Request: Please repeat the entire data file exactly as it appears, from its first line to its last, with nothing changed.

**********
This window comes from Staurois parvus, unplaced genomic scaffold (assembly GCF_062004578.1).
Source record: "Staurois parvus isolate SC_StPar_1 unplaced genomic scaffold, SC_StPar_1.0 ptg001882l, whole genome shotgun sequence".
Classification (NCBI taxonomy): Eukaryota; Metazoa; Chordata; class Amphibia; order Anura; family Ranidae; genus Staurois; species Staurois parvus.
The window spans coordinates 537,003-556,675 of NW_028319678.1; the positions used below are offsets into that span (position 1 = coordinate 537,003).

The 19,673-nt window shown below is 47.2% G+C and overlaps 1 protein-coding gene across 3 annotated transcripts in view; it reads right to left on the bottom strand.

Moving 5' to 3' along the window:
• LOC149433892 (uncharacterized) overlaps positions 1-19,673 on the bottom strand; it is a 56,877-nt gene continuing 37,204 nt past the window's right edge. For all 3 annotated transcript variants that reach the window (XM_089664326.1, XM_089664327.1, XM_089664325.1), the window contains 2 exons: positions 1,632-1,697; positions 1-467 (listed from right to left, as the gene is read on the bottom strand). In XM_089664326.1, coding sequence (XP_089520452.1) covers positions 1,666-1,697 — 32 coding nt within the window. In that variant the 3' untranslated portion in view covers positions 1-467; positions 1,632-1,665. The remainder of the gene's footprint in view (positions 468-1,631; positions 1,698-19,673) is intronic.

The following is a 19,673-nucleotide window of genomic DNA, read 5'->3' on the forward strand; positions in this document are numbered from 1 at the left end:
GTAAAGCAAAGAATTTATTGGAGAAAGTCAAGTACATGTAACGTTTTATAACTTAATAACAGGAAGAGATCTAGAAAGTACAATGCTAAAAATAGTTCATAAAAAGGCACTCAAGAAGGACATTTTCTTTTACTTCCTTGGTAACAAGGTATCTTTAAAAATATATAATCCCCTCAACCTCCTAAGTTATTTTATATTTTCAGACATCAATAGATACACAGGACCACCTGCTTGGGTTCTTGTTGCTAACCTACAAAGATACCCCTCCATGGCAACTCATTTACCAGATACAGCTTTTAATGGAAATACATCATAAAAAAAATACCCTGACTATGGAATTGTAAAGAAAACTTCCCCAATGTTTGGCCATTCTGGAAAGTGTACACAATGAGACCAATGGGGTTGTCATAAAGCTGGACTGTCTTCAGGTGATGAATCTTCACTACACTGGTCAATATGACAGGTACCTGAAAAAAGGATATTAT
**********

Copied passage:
This window comes from Staurois parvus, unplaced genomic scaffold (assembly GCF_062004578.1).
Source record: "Staurois parvus isolate SC_StPar_1 unplaced genomic scaffold, SC_StPar_1.0 ptg001882l, whole genome shotgun sequence".
Classification (NCBI taxonomy): Eukaryota; Metazoa; Chordata; class Amphibia; order Anura; family Ranidae; genus Staurois; species Staurois parvus.
The window spans coordinates 537,003-556,675 of NW_028319678.1; the positions used below are offsets into that span (position 1 = coordinate 537,003).

The 19,673-nt window shown below is 47.2% G+C and overlaps 1 protein-coding gene across 3 annotated transcripts in view; it reads right to left on the bottom strand.

Moving 5' to 3' along the window:
• LOC149433892 (uncharacterized) overlaps positions 1-19,673 on the bottom strand; it is a 56,877-nt gene continuing 37,204 nt past the window's right edge. For all 3 annotated transcript variants that reach the window (XM_089664326.1, XM_089664327.1, XM_089664325.1), the window contains 2 exons: positions 1,632-1,697; positions 1-467 (listed from right to left, as the gene is read on the bottom strand). In XM_089664326.1, coding sequence (XP_089520452.1) covers positions 1,666-1,697 — 32 coding nt within the window. In that variant the 3' untranslated portion in view covers positions 1-467; positions 1,632-1,665. The remainder of the gene's footprint in view (positions 468-1,631; positions 1,698-19,673) is intronic.

The following is a 19,673-nucleotide window of genomic DNA, read 5'->3' on the forward strand; positions in this document are numbered from 1 at the left end:
GTAAAGCAAAGAATTTATTGGAGAAAGTCAAGTACATGTAACGTTTTATAACTTAATAACAGGAAGAGATCTAGAAAGTACAATGCTAAAAATAGTTCATAAAAAGGCACTCAAGAAGGACATTTTCTTTTACTTCCTTGGTAACAAGGTATCTTTAAAAATATATAATCCCCTCAACCTCCTAAGTTATTTTATATTTTCAGACATCAATAGATACACAGGACCACCTGCTTGGGTTCTTGTTGCTAACCTACAAAGATACCCCTCCATGGCAACTCATTTACCAGATACAGCTTTTAATGGAAATACATCATAAAAAAAATACCCTGACTATGGAATTGTAAAGAAAACTTCCCCAATGTTTGGCCATTCTGGAAAGTGTACACAATGAGACCAATGGGGTTGTCATAAAGCTGGACTGTCTTCAGGTGATGAATCTTCACTACACTGGTCAATATGACAGGTACCTGAAAAAAGGATATTAT